Reminders & Notes
With Mountain Lion, Apple is introducing two small new apps to the core OS X experience: Reminders & Notes.
For the most part, if you’re familiar with their analogues under iOS, you already know what to expect, but that’s the point: with Mountain Lion, Apple wants to make sure that OS X has a matching app syncing through iCloud for all of iOS’s core functionality.
Users have long been able to store notes on their Mac either by strewing them across their OS X Dashboard or saving them in Mail, but in Mountain Lion, Notes have been broken out into their own dedicated app. It’s a much more intuitive place for them.
In another nod to the rampant skeuomorphism that has defined recent versions of OS X, the physical design of Notes resembles a lined legal pad. Mountain Lion does allow you to specify your own fonts and colors in Notes if you so choose, as well as share notes via email or Twitter. Double clicking a note “rips it out” of your notebook so it’s in its own window. And that’s pretty much it.
iCloud syncing makes Notes a universal scratch pad that you can access on any iOS device.
There are certainly better, more attractive and more comprehensive note-taking apps on the Mac, but as a built-in solution, Notes works as well as you’d expect, and iCloud support makes Notes a lot more useful than any of its past OS X incarnations: you now have a universal scratch pad for passwords, stray thoughts, shopping lists and so on that you can access on any iOS device, and that’s a welcome addition.
Notes’ sister app, Reminders, borrows many of the same design cues. Instead of a yellow legal pad, Reminders is designed like a lined memo pad, each page of which can be filled out with a different list of to-dos which can be ticked off as they are completed. The design is still skeuomorphic, but to our eyes, Reminders looks as if it was designed with a more modern eye than the one which designed Notes.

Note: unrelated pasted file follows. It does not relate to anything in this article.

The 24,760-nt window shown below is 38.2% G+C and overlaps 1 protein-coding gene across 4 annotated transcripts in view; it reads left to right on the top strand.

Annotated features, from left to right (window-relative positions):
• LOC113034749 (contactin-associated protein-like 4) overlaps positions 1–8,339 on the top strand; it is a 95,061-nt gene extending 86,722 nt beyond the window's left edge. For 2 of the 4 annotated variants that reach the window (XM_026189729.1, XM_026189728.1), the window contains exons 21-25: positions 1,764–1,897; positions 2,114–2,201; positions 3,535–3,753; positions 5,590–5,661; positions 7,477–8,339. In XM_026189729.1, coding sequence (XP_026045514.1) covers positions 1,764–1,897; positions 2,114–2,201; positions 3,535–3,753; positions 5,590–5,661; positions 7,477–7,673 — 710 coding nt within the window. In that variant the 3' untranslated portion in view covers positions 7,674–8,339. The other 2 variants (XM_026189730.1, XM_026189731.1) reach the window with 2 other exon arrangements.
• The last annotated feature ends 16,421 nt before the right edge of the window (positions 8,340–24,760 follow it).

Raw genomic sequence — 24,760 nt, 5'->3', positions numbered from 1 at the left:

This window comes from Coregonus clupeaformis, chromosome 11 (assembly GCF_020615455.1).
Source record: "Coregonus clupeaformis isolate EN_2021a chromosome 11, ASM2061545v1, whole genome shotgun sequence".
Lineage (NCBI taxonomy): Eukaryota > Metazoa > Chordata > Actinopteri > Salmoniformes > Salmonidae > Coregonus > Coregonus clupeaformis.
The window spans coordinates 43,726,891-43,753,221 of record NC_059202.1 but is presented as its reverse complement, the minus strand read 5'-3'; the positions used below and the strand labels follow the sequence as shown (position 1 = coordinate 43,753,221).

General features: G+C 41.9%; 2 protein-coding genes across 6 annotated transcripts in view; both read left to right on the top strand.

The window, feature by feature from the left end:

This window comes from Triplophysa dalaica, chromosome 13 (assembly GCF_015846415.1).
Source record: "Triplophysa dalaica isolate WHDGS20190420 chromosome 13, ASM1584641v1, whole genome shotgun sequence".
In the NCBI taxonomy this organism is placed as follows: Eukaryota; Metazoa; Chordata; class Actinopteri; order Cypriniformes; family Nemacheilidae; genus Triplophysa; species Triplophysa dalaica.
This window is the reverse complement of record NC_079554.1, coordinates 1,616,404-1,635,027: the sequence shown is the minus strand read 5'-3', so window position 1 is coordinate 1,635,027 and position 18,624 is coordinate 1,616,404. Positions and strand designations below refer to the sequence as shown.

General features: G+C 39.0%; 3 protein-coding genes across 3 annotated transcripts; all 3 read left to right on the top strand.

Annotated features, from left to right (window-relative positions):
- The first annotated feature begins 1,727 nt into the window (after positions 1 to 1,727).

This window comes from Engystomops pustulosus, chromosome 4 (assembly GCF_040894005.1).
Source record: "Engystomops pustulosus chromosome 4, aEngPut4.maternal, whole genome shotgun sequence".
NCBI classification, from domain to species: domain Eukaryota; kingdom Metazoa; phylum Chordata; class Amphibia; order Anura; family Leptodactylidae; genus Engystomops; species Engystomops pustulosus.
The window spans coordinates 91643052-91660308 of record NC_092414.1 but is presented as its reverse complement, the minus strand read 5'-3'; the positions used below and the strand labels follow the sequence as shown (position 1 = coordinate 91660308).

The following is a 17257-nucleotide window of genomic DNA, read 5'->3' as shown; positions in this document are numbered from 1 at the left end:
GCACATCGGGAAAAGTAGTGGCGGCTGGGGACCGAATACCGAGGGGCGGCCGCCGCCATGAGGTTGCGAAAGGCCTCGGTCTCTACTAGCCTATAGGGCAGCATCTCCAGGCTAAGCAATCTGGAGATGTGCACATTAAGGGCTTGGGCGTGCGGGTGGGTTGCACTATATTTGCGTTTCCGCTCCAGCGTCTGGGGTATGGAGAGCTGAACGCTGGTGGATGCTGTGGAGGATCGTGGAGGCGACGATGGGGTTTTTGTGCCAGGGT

If you’ve used Reminders under iOS, you know what to expect. Each item in a Reminders list can be entered using natural language, so that typing, “Call your mother every Friday at 11am” will automatically set itself up as a recurring timed reminder. Existing reminders can be adjusted later and moved to other dates and times, while ticking off a reminder will move it into the “Completed” folder. When a reminder goes off, it shows up as a Notification in Mountain Lion, and can be either marked as done or set to snooze.
Probably the most interesting feature of Reminders is support for geofencing, which allows you to trigger a reminder when you arrive or leave a specific location. This might not seem very useful on a Mac, since you’re not likely to arrive or leave an address with your MacBook open, but the true brilliance of this feature quickly becomes apparent when you’re using Mountain Lion Reminders in connection with your iPhone.
One of the more annoying ticks concerning how Reminders works in iOS is that a Reminder created on an iPhone or iPad must use an address in your Address Book in order to take advantage of geofencing. In other words, if you want to remind yourself to buy milk when you arrive at the grocery store, you have to set up a Contacts entry for “Grocery Store” with the address of your local Stop ‘N’ Shop first.
It’s a pain. Thankfully, in Mountain Lion, you can set up a geofence around any address even if it’s not present in your Contacts, and because all of your Reminders sync through the iCloud, this feature ironically makes setting up geofenced Reminders for your iPhone or iPad a lot easier to do through your Mac than it is under iOS 5.
Both Reminders and Notes are understated but solid additions to OS X’s core stable of apps. Even if you don’t find these apps helping your productivity on the Mac, you might be surprised by how much they help you tame your iPhone or iPad.
Even if you don’t find Reminders and Notes helping your productivity on the Mac, you might be surprised by how much they help you tame your productivity on your iPhone or iPad.
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